Saudi Arabia’s crude oil exports to the US fall to 30-year low
This is part of the strategy of the Organization of Petroleum Exporting Countries to fight a worldwide oil glut, which caused prices to drop.
Saudi Arabia’s crude oil exports to the United States fell to a 30-year low in October, Bloomberg reported on Tuesday.
Since July, Saudi state-run oil company Aramco has cut down on supply in an effort to drain the storage tanks in refineries across the United States, which it hopes will lift oil prices. According to data, the US bought just 525,000 barrels a day of Saudi crude in October, the lowest since May 1987 and down from 1.5 million barrels a day a decade ago.
The cut in exports is part of the strategy the Organization of Petroleum Exporting Countries adopted in 2016 to fight a worldwide oil glut, which caused prices to fall. The organisation and non-member nations, including Russia, had then decided to reduce global output of oil by 1.8 million barrels a day. These countries are scheduled to meet later this month to discuss keeping on with the cuts through 2018.
Meanwhile, Iraq is filling in to meet the United States’ oil demand, Reuters reported. The country’s crude imports from Iraq increased 41% over the past year. In October, Iraqi shipments to the nation’s largest refinery in Port Arthur in Texas overtook Saudi Arabia’s for the first time in over 30 years.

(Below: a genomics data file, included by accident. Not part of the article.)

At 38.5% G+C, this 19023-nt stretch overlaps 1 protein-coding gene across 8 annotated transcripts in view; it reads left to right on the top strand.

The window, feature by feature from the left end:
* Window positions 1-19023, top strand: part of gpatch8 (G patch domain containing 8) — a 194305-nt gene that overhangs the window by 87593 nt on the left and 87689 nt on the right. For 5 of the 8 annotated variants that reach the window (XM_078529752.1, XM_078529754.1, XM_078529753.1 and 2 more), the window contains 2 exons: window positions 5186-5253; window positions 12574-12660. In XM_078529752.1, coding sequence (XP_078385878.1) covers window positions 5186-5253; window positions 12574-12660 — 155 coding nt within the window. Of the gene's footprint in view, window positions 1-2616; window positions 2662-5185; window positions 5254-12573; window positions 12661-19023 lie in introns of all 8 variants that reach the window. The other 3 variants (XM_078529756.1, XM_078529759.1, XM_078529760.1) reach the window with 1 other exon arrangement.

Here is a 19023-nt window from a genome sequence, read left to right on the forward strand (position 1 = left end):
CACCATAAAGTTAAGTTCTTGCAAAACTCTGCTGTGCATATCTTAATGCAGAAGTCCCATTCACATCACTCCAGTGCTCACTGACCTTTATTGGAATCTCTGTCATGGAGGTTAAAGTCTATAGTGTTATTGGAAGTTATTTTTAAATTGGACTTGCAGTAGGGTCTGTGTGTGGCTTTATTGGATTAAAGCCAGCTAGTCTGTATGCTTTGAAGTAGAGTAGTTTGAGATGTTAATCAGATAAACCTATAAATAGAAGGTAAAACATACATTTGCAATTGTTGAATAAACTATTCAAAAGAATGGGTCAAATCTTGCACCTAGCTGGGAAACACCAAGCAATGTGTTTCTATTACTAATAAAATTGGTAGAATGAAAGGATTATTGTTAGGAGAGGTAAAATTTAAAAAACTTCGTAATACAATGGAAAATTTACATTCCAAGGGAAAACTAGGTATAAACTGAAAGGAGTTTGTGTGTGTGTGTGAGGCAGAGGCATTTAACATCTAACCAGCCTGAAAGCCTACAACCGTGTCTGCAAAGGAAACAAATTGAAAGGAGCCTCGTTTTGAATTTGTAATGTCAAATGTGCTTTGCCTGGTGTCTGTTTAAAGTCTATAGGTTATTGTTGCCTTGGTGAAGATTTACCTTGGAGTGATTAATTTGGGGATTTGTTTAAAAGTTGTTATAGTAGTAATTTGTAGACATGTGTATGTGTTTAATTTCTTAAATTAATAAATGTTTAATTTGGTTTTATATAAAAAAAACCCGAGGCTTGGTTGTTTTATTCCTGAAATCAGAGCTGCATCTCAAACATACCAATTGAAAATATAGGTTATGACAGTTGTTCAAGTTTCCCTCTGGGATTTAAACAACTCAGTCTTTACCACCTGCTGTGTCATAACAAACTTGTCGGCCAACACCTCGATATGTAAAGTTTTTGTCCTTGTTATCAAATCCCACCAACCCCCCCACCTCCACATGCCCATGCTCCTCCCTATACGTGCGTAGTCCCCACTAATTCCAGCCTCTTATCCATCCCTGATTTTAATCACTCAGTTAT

The decline of Saudi crude exports to the United States is, however, set to speed up. The Saudi Arabian Energy Ministry told Reuters last week that crude exports to the US in December will be more than 10% lower than the amount of oil exported in November.
“For every barrel [the Saudis] do not produce, they are losing market share,” Sandy Fielden, the director of research, commodities and energy at investment research firm Morningstar, was quoted as saying by Reuters.